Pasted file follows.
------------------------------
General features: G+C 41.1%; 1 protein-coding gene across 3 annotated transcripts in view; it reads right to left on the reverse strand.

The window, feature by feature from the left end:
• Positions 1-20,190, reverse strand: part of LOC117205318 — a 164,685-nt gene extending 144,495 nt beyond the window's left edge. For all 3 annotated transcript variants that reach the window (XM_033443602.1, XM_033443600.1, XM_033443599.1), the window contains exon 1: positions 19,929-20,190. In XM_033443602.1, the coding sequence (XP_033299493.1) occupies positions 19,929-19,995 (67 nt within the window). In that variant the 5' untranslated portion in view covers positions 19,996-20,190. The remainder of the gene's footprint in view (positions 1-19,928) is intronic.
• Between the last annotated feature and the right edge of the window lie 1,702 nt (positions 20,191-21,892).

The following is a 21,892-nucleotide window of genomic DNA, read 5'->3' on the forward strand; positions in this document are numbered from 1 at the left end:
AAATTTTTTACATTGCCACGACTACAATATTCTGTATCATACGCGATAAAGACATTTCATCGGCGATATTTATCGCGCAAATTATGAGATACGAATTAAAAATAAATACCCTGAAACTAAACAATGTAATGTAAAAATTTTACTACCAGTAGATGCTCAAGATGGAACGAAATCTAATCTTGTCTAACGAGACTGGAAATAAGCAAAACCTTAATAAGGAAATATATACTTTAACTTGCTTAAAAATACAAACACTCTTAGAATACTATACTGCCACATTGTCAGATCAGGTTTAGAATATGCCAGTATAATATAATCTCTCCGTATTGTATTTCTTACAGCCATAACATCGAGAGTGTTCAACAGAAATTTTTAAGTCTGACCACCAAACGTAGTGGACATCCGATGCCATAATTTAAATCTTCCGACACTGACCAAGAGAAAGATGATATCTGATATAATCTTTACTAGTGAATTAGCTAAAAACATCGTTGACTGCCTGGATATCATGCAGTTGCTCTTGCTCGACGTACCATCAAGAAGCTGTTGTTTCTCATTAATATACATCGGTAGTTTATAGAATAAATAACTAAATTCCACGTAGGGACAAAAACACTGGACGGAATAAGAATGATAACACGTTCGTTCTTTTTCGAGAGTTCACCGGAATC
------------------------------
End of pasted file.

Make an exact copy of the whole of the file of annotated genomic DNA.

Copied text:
General features: G+C 41.1%; 1 protein-coding gene across 3 annotated transcripts in view; it reads right to left on the reverse strand.

The window, feature by feature from the left end:
• Positions 1-20,190, reverse strand: part of LOC117205318 — a 164,685-nt gene extending 144,495 nt beyond the window's left edge. For all 3 annotated transcript variants that reach the window (XM_033443602.1, XM_033443600.1, XM_033443599.1), the window contains exon 1: positions 19,929-20,190. In XM_033443602.1, the coding sequence (XP_033299493.1) occupies positions 19,929-19,995 (67 nt within the window). In that variant the 5' untranslated portion in view covers positions 19,996-20,190. The remainder of the gene's footprint in view (positions 1-19,928) is intronic.
• Between the last annotated feature and the right edge of the window lie 1,702 nt (positions 20,191-21,892).

The following is a 21,892-nucleotide window of genomic DNA, read 5'->3' on the forward strand; positions in this document are numbered from 1 at the left end:
AAATTTTTTACATTGCCACGACTACAATATTCTGTATCATACGCGATAAAGACATTTCATCGGCGATATTTATCGCGCAAATTATGAGATACGAATTAAAAATAAATACCCTGAAACTAAACAATGTAATGTAAAAATTTTACTACCAGTAGATGCTCAAGATGGAACGAAATCTAATCTTGTCTAACGAGACTGGAAATAAGCAAAACCTTAATAAGGAAATATATACTTTAACTTGCTTAAAAATACAAACACTCTTAGAATACTATACTGCCACATTGTCAGATCAGGTTTAGAATATGCCAGTATAATATAATCTCTCCGTATTGTATTTCTTACAGCCATAACATCGAGAGTGTTCAACAGAAATTTTTAAGTCTGACCACCAAACGTAGTGGACATCCGATGCCATAATTTAAATCTTCCGACACTGACCAAGAGAAAGATGATATCTGATATAATCTTTACTAGTGAATTAGCTAAAAACATCGTTGACTGCCTGGATATCATGCAGTTGCTCTTGCTCGACGTACCATCAAGAAGCTGTTGTTTCTCATTAATATACATCGGTAGTTTATAGAATAAATAACTAAATTCCACGTAGGGACAAAAACACTGGACGGAATAAGAATGATAACACGTTCGTTCTTTTTCGAGAGTTCACCGGAATC